I don't expect this is an argument that we're ever going to resolve, at least until I get my baby Freightliner, but I sure am curious as to the size of your trailer and what you haul it with. (Melissa here one last time: no I don't see us resolving this any time soon. I stand firm that a 3/4 or 1 ton diesel truck is sufficient to haul a two horse trailer!).
Johnny and Clayton
Murphy, Dutch and Sam
Walon and Toledo having some playtime . . .
. . . Donovan came over to watch . . .
. . . and then he decided to join in the fun as well
Homer and Moe
Sebastian and Johnny
O'Reilly and Noble
Miss Lyle has not jumped out . . . lately
Rip and Ritchie
Bergie, Kennedy, Oskar and Donovan totally ignoring me as I called them for breakfast
I have mentioned before that the number of deer that call our farm home is impressive. It has gotten to the point that they aren't even scared of us anymore. We can walk past them, drive past them in the car, or ride past them on the tractor and they hardly flick an ear as we pass by. "Oh, it's just them again."
There is one doe in particular that we see pretty regularly. Or maybe I should say we know we see her regularly because of her identifying features. She has a really long nose, quite an underbite, and also appears to have some pretty significant buck teeth.
Jason first noticed her last fall. He was having a bout of the stomach flu courtesy of the world's cutest vector, Carter. As is the case when you have the stomach flu, Jason was spending more than his share of time sitting on the toilet (truly a magnificent mental picture you have now, right?) Anyway, as Jason was ensconced on the toilet for another extended session he was passing the time by looking out the window located near the toilet. A doe wandered up and basically looked in the window at him.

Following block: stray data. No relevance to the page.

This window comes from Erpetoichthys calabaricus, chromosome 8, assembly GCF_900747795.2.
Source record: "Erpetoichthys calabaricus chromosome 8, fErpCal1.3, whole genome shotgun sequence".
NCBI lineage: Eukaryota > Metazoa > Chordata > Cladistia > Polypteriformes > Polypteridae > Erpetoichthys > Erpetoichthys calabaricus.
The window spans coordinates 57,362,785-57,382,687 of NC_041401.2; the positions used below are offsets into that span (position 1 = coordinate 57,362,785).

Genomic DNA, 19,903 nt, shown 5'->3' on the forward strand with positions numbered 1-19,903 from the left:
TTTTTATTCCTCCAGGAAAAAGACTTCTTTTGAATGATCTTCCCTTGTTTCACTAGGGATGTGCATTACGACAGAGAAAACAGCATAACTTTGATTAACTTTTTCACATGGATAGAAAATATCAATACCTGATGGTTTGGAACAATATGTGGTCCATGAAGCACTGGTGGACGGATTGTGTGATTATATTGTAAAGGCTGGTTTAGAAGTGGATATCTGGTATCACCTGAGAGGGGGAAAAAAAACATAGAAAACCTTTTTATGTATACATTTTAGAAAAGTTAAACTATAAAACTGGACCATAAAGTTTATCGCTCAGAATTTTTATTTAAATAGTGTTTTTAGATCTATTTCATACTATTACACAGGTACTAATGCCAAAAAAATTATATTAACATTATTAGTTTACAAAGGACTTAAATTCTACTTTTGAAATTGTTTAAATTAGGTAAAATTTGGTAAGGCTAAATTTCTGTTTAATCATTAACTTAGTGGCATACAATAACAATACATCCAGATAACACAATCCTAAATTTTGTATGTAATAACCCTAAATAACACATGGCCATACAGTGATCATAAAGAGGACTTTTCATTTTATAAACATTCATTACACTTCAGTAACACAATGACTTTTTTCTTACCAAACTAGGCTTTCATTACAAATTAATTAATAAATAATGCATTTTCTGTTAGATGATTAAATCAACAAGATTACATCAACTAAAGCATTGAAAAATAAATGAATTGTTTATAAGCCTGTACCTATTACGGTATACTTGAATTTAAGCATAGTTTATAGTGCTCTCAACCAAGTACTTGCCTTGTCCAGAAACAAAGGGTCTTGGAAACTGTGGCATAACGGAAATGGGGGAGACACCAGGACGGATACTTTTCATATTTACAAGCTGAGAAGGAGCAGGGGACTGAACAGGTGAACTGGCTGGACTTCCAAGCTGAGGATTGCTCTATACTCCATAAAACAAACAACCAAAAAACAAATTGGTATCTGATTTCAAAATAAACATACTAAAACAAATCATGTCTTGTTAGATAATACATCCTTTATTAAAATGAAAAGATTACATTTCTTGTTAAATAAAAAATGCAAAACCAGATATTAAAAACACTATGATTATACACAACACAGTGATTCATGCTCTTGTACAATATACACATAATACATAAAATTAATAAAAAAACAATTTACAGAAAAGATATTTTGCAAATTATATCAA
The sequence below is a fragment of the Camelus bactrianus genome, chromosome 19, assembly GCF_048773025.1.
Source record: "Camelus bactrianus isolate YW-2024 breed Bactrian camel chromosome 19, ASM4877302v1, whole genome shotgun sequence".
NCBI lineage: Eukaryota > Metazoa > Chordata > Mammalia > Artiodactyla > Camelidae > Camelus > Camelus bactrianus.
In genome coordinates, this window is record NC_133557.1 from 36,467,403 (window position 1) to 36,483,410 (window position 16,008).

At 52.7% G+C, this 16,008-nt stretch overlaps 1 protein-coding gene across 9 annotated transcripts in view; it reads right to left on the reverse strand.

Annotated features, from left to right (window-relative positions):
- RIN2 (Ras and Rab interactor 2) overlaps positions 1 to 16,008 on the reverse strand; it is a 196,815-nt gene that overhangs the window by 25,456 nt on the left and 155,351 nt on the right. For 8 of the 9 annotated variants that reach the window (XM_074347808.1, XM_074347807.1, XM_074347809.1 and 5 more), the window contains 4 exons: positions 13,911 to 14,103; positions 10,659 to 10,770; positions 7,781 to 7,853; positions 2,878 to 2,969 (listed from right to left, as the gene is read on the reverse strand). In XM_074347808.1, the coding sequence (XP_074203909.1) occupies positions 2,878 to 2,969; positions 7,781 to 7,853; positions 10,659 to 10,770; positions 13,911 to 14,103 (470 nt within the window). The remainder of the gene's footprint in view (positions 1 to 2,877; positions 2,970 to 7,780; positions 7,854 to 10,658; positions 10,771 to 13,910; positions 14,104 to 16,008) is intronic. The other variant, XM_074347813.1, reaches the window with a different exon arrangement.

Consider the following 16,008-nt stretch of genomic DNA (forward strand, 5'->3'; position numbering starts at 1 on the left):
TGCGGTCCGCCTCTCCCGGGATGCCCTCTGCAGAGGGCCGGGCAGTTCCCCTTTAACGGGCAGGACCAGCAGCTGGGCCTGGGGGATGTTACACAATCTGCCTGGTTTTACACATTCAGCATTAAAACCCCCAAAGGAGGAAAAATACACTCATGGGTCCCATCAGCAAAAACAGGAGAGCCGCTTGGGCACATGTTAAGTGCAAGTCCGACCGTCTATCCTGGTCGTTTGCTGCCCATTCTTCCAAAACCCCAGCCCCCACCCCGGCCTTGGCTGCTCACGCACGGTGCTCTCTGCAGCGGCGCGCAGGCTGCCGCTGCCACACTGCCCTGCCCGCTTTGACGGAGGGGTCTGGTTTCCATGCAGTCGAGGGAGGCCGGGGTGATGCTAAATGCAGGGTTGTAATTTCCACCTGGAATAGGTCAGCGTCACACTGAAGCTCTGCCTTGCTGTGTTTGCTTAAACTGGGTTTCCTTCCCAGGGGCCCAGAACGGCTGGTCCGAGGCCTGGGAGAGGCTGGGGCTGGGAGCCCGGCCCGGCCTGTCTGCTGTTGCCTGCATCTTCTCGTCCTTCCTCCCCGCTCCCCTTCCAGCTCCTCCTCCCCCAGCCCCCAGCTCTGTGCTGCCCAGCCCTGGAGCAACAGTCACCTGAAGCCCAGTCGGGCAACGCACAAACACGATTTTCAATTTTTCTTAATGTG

Jason excitedly called me into the bathroom. "Melissa, Melissa you have to come here and see this!" From the excitement in his voice I was thinking he felt it necessary to show me that he had finally had a solid bowel movement after two days of having exactly the opposite. The last thing I was expecting was for him to be jabbering away as he sat on the toilet about a deer. He went on about a deer with an underbite and buck teeth while pointing out the window. Unfortunately she had moved on by the time I made it to the bathroom (I thought I was going to look at a #2 so I wasn't exactly in a hurry to get in there). However Jason had other opportunities to show off his deer to me and whenever we see deer on the farm we always check to see if "our" buck toothed doe with the big underbite is among them.
I had another sighting of her tonight as I drove along the driveway towards the front barn to medicate a horse for the last time before it got dark. Several deer were grazing and slowly meandering their way across the driveway. As I sat in the car waiting for them to pass one deer stopped right in front of the car and looked at me for a minute. I knew who she was right away as I saw the long nose, underbite and buck teeth.
She had two fawns with her and after she had acknowledged me (I think we have a tentatively friendly relationship with her at this point) she led her family to the creek for a drink. I'm pretty sure the fawns have her same identifying dental features. Apparently she breeds true to her type. Paradigm Farms is not only home to the World's Cutest Fainting Goats, we are also the home to the World's Most Buck Toothed Doe With An Underbite.
Gibson and Lotus
Cuffie and Norman
Sebastian and Sam
Duesy, Bruno and Merlin
the peanut gallery that was watching us
mares running in V formation; L-R Maisie, MyLight, Cinnamon in the lead, Calimba and Dolly